What’s In A Name???

Whether you are naming your business or naming your products it’s important to think long and hard before you put the name on the package. Once you have built up some brand equity in that name, you’re not going to want to change it.

Of course, the most important thing is that nobody else has the name, so investigate the name thoroughly. I have known more than one business that has started with one name and had to change it because the name or a very similar name was actually trademarked by another company.

When considering names of more than one word, you need to consider whether the words flow well together and make the name easier not harder to remember. Another tip is the use of alliteration, commonly used in many business names, such as Coldstone Creamery or PowerPoint, for example. Both of those names roll easily off the tongue and because of the alliteration is easier to remember. Alliteration has long been accepted as a memory enhancer and is used in everything from cartoon characters to products and sports teams.

You can also consider names that may bring up certain feelings. An interesting fact you many not know, according to Aaron Keller writing for Entrepreneur.com, “Cellar Door has been rated as the most phonetically beautiful pairing of words.” This is a great boon for the wine business.

You also want to think about how the name of the business or product looks in the different places that it will be seen, e.g. the web, your logo, a brochure, social media or a billboard.

According to the SBA you should also be aware of the connotations the words may evoke. For example, does it reflect your business philosophy, your culture, the price point and the product you are selling? Beer, for example, may have much more whimsical, funny or slightly off-color names. Interestingly enough, there was a report on NPR in January of this year that talked about the fact that craft brewers are running out of names. Wine and spirit names, on the other hand, tend to be more sedate with an aura of quality, at least those at a higher price point.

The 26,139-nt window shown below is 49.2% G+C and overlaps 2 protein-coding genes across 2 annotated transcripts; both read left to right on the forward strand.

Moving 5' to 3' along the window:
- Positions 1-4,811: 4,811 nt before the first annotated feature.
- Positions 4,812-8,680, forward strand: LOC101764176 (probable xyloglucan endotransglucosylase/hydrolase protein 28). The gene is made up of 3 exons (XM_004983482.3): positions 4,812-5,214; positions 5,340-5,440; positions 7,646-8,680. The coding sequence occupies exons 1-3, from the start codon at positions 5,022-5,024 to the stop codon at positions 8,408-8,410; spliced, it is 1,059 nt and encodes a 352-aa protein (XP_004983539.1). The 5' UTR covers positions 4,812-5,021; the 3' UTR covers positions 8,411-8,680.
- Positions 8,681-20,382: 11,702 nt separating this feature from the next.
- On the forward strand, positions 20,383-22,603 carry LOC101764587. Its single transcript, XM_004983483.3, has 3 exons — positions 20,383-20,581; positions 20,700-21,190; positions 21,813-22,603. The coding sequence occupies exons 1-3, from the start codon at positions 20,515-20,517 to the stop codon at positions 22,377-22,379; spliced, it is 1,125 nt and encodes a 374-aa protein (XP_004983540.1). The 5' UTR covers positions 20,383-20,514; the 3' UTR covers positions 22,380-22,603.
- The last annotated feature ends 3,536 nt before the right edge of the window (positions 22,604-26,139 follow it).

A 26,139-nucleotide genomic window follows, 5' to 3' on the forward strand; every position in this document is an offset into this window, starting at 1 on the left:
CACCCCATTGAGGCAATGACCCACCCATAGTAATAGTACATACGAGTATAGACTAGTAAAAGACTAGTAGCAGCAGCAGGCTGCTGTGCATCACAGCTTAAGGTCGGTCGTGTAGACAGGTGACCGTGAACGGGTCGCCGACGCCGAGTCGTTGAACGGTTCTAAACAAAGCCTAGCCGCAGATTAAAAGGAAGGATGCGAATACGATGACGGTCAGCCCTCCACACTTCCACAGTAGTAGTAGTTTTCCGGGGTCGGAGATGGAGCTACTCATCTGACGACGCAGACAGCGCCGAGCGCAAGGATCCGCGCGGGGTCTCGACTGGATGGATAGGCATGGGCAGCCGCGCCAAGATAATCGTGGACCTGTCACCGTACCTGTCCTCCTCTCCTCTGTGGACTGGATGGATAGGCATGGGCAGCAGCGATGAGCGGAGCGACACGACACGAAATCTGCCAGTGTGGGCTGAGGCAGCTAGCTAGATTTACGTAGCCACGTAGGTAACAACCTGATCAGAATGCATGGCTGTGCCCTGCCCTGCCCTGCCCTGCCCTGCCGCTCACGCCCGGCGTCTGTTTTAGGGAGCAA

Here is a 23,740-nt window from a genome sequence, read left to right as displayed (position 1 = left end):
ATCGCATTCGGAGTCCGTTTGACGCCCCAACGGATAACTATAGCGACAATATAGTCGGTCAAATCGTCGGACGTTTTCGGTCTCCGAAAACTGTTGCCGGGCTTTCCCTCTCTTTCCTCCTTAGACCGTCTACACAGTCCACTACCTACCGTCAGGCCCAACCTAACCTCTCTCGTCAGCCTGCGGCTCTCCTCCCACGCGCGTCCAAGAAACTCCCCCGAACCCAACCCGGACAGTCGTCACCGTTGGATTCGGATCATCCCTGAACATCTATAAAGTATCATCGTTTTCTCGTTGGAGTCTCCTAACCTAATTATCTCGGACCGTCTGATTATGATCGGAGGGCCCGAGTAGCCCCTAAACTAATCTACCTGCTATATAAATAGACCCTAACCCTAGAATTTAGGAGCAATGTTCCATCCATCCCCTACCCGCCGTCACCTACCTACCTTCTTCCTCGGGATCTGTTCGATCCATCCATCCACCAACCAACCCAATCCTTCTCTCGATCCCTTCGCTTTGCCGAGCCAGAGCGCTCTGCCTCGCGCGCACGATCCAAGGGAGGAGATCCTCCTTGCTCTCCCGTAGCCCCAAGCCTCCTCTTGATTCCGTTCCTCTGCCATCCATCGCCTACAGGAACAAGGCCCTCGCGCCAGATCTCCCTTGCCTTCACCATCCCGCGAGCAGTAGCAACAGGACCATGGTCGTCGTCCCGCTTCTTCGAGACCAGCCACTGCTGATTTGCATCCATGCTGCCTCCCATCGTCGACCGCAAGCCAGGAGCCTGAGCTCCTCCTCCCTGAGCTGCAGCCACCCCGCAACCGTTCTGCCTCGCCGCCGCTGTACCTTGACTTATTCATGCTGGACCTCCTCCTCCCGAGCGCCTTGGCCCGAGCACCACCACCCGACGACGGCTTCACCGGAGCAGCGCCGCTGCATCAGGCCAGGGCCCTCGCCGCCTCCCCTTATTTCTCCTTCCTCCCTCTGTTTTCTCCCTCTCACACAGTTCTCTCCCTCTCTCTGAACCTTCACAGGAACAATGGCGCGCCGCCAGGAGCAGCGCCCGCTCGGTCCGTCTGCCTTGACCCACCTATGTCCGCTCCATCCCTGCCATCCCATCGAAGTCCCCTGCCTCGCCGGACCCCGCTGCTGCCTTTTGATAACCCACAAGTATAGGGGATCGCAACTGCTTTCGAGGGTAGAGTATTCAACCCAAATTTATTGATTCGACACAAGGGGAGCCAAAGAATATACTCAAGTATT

So when you are naming your next product, think long and hard before it becomes part of your product line.

A tip of the glass from me to you! e_T4Q6892 low-res -c bw s

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5 comments on “What’s In A Name???

  1. ejoyb says:

    I have a grand-neice named Cella, allegedly after ‘cellar door’ 🙂

  2. Charles says:

    The most famous case of this is Li’l Folks. The original name for Peanuts. There was a strip called Little Folks back in the 30’s so they had to come up with a new name. Worked out ok.

    • What a great piece of trivia, I didn’t know that.
      Thanks for letting me know, that’s going to be my new trivia question at parties.

      Another reason for research before choosing a name or logo: In 1974 NBC changed its logo to an N at the cost of $1,000,000. A few months later they found that a Nebraska public television station was already using it. It cost NBC close to an additional $1,000,000 to that station to be able to continue using it.
      E

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